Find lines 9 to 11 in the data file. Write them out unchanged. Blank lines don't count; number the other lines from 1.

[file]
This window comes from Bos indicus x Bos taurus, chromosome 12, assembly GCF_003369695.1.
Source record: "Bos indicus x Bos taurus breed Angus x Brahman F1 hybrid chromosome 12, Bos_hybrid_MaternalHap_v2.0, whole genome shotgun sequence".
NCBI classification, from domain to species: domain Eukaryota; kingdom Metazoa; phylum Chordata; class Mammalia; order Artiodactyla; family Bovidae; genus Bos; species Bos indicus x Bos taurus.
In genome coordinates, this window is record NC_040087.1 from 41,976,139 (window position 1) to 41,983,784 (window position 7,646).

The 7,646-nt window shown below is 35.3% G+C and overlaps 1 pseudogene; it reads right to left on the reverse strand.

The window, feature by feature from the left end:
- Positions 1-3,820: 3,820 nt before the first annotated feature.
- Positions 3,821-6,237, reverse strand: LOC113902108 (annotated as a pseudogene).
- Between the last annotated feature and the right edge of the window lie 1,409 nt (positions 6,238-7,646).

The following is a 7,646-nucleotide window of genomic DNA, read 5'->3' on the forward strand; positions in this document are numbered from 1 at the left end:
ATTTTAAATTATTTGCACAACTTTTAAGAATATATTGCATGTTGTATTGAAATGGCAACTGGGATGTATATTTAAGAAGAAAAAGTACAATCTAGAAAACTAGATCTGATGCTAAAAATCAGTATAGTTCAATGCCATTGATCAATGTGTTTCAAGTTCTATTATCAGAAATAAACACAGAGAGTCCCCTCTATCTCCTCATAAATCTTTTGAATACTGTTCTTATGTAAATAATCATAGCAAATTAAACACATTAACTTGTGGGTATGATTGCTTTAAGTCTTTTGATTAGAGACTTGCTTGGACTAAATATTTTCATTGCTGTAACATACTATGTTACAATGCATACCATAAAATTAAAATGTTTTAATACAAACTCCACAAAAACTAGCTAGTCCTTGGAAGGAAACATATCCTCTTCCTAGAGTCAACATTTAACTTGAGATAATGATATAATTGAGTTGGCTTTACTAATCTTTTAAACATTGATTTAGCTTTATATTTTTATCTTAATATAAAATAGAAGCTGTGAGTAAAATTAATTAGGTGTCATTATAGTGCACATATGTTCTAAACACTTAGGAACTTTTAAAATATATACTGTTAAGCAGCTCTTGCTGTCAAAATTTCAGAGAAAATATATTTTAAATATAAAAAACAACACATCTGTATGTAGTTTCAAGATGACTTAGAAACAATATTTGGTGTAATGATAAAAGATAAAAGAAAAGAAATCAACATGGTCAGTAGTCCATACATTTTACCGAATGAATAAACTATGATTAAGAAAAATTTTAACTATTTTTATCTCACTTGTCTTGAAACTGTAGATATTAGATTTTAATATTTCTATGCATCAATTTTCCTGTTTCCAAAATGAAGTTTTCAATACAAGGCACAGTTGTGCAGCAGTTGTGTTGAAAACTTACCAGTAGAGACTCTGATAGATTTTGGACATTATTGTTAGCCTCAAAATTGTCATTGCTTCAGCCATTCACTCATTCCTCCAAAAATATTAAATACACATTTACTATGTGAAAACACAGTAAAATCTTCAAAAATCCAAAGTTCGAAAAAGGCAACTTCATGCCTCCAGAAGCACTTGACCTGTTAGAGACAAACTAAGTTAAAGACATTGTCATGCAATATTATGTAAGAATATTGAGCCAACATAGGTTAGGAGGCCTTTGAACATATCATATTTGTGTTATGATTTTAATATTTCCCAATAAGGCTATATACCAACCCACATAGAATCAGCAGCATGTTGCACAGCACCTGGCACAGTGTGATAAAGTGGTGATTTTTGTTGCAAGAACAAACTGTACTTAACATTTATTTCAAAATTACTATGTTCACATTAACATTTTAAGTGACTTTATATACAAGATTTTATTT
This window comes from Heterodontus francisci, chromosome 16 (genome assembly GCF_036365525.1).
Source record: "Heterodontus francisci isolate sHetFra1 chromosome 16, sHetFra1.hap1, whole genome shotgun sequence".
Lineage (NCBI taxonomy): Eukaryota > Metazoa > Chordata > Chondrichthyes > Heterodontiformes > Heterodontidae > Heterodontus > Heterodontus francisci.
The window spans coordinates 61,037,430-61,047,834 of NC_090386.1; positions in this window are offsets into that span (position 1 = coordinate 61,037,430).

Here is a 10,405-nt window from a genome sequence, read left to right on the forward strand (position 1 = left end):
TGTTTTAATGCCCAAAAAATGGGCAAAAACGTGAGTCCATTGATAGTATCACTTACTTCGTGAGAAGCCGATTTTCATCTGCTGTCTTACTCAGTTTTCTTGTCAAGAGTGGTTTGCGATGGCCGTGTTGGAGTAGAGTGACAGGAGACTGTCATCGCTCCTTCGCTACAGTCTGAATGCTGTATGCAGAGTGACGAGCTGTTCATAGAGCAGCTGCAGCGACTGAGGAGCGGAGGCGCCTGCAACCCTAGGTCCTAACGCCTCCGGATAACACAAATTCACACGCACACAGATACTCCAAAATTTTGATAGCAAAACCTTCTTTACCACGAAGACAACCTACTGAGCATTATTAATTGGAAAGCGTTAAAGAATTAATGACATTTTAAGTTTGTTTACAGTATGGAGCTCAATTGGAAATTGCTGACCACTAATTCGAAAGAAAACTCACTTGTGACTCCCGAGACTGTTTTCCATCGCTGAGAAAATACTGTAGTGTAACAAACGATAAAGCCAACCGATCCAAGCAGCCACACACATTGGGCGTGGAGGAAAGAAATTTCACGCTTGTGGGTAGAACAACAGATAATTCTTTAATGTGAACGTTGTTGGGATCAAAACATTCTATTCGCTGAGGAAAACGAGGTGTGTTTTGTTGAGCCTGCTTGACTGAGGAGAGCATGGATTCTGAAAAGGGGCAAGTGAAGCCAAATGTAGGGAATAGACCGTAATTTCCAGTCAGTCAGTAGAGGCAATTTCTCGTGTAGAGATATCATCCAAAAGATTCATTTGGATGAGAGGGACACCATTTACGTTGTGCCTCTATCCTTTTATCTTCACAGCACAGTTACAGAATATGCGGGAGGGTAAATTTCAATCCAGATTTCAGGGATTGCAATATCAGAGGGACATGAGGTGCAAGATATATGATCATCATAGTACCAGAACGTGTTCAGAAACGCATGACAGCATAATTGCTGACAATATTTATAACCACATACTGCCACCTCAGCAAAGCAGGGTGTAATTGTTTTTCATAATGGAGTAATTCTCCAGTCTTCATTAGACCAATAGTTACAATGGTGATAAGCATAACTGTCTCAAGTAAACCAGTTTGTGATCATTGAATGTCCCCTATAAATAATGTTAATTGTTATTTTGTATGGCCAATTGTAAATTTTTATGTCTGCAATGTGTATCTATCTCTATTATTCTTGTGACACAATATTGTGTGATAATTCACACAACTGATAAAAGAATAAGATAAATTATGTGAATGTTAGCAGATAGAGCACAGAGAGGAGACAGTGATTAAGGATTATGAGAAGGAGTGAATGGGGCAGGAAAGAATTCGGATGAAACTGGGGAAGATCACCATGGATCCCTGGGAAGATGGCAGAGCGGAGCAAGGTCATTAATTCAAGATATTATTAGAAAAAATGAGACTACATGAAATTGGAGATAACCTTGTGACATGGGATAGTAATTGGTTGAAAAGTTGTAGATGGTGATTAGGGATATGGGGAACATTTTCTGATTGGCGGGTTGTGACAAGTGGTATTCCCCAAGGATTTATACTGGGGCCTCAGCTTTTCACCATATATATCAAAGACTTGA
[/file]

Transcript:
- Between the last annotated feature and the right edge of the window lie 1,409 nt (positions 6,238-7,646).

The following is a 7,646-nucleotide window of genomic DNA, read 5'->3' on the forward strand; positions in this document are numbered from 1 at the left end:
ATTTTAAATTATTTGCACAACTTTTAAGAATATATTGCATGTTGTATTGAAATGGCAACTGGGATGTATATTTAAGAAGAAAAAGTACAATCTAGAAAACTAGATCTGATGCTAAAAATCAGTATAGTTCAATGCCATTGATCAATGTGTTTCAAGTTCTATTATCAGAAATAAACACAGAGAGTCCCCTCTATCTCCTCATAAATCTTTTGAATACTGTTCTTATGTAAATAATCATAGCAAATTAAACACATTAACTTGTGGGTATGATTGCTTTAAGTCTTTTGATTAGAGACTTGCTTGGACTAAATATTTTCATTGCTGTAACATACTATGTTACAATGCATACCATAAAATTAAAATGTTTTAATACAAACTCCACAAAAACTAGCTAGTCCTTGGAAGGAAACATATCCTCTTCCTAGAGTCAACATTTAACTTGAGATAATGATATAATTGAGTTGGCTTTACTAATCTTTTAAACATTGATTTAGCTTTATATTTTTATCTTAATATAAAATAGAAGCTGTGAGTAAAATTAATTAGGTGTCATTATAGTGCACATATGTTCTAAACACTTAGGAACTTTTAAAATATATACTGTTAAGCAGCTCTTGCTGTCAAAATTTCAGAGAAAATATATTTTAAATATAAAAAACAACACATCTGTATGTAGTTTCAAGATGACTTAGAAACAATATTTGGTGTAATGATAAAAGATAAAAGAAAAGAAATCAACATGGTCAGTAGTCCATACATTTTACCGAATGAATAAACTATGATTAAGAAAAATTTTAACTATTTTTATCTCACTTGTCTTGAAACTGTAGATATTAGATTTTAATATTTCTATGCATCAATTTTCCTGTTTCCAAAATGAAGTTTTCAATACAAGGCACAGTTGTGCAGCAGTTGTGTTGAAAACTTACCAGTAGAGACTCTGATAGATTTTGGACATTATTGTTAGCCTCAAAATTGTCATTGCTTCAGCCATTCACTCATTCCTCCAAAAATATTAAATACACATTTACTATGTGAAAACACAGTAAAATCTTCAAAAATCCAAAGTTCGAAAAAGGCAACTTCATGCCTCCAGAAGCACTTGACCTGTTAGAGACAAACTAAGTTAAAGACATTGTCATGCAATATTATGTAAGAATATTGAGCCAACATAGGTTAGGAGGCCTTTGAACATATCATATTTGTGTTATGATTTTAATATTTCCCAATAAGGCTATATACCAACCCACATAGAATCAGCAGCATGTTGCACAGCACCTGGCACAGTGTGATAAAGTGGTGATTTTTGTTGCAAGAACAAACTGTACTTAACATTTATTTCAAAATTACTATGTTCACATTAACATTTTAAGTGACTTTATATACAAGATTTTATTT